Hulk Hogan has said a lot of despicable stuff in his life, but among the most shameful things to come out his mouth is his claim that André the Giant died only days after their legendary WrestleMania III showdown. Like a lot of crazy things Hogan has said, it’s almost become accepted canon, even though it’s not even close to true. The fact is, André lived for almost another six years before passing away on January 27, 1993. Most informed wrestling fans know this, and yet André’s final years often go ignored, with most bios treating WrestleMania III as the final big event of his life.
The reality is, André continued to wrestle, live large and rack up impressive achievements right until the final bell. Here’s a few interesting facts about the part of André the Giant’s story that often goes untold…
André’s minute with the WWF World Championship was the only singles title reign he ever had.
Despite being dead, André the Giant somehow managed to hit one last major career peak after WrestleMania III. On February 4, 1988, André would win the WWF World Championship from Hulk Hogan on the NBC network TV special, The Main Event. The win was a tainted one, as André won thanks to evil ref Earn Hebner and then immediately handed the belt over to Ted DiBiase, leading to the title being vacated. That said, André did officially win the title, and he did it in front of a massive audience – The Main Event drew an absurd 15.2 rating and 33 million viewers, making it the most-watched pro wrestling event in history.
Unbelievably, the WWF Championship, which André held for all of one minute, was the only singles title of his career. He won a variety of tag team championships during his time in wrestling, but nobody wanted to put a singles belt on him as he was generally pushed as a special attraction rather than a title contender. But hey, it doesn’t matter much if you only win one championship, as long as it’s the big one.
The Giant’s last American television appearance was for WCW.
André the Giant was a WWF man through and through, wrestling almost his entire career for the company. In the ’70s, André traveled around the world competing in various territories, but he was managed by Vince McMahon Sr., who lent him out to these other promotions for a fee. Once Vince McMahon Jr. took over and transformed the company into a global empire, André remained an exclusive WWF commodity.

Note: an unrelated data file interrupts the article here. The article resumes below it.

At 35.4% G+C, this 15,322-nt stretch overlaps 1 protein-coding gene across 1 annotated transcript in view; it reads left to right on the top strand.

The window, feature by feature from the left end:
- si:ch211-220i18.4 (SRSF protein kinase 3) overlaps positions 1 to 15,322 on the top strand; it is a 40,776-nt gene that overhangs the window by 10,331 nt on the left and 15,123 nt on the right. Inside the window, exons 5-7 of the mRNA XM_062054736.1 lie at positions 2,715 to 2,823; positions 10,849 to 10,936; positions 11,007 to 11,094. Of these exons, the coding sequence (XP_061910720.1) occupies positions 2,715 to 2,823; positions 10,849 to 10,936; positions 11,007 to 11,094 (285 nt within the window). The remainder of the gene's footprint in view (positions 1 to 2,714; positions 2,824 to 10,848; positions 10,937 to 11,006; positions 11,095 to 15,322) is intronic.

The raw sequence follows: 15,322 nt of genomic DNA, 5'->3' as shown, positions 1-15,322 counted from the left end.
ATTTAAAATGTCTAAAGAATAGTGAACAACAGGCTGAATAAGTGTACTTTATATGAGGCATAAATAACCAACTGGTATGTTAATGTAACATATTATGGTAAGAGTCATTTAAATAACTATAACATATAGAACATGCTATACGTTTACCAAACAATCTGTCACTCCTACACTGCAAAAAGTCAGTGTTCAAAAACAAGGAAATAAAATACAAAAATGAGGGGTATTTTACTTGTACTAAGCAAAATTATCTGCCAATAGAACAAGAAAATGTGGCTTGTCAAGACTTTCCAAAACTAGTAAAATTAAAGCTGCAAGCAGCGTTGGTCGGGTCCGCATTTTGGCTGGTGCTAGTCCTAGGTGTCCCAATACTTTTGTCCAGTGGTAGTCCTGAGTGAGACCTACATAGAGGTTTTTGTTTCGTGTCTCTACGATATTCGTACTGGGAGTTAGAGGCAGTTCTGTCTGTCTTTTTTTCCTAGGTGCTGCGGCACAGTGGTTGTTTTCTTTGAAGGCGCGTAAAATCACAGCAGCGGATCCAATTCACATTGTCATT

But the early ’90s, André had deteriorated to the point where even tag matches were physical torture, and at SummerSlam ’91, he made his last WWF on-air appearance, managing the Bushwhackers in a match against the Natural Disasters. WWF and André parted ways, but the Giant wasn’t done with wrestling, making his final U.S. television appearance for WWF’s bitter arch rival, WCW.
The curtain call came in September 1992 at Clash of Champions XX, which featured a number of WWF stalwarts showing up to cash a WCW check, including Bruno Sammartino and André. The sight of André the Giant being interviewed by Tony Schiavone and hanging out with Teddy Long on WCW television was more than a bit bizarre, but getting to see the Giant on TV one more time was worth the cognitive dissonance for most fans.
André ended his career wrestling in Japan and Mexico.
André wasn’t just making WCW red carpet appearances during the last couple years of his life; he continued to wrestle a full schedule, as well. Most of his final in-ring appearances involved him tagging with fellow wrestling Goliath Giant Baba in All Japan Pro Wrestling. André had to place both hands on Baba’s shoulders to steady himself as he made his way to the ring, and he spent most of his time on the apron, but once he tagged in, he still gave audiences everything his failing body would allow. Even though he would work, at most, a couple minutes per match, André could often barely move for a day or more after wrestling.
André would continue to wrestle right until the end, having his final match in December of 1992, barely more than a month before he would pass away (you can watch a clip of his second-to-last match, above). Wrestling was André the Giant’s life, and he continued to wrestle until that life was no more.
He mainly drank to manage his pain, and rarely ate to excess.
There are a lot of incredible stories about André the Giant floating around, and the majority of them are about two things – drinking and eating. We’ve had some fun with these stories ourselves. Tales of him downing more than 100 beers in a sitting or chowing down on a dozen steaks and lobsters in a single meal are legendary, but according to those closest to him, he wasn’t really the ravenous beast he’s been built up to be.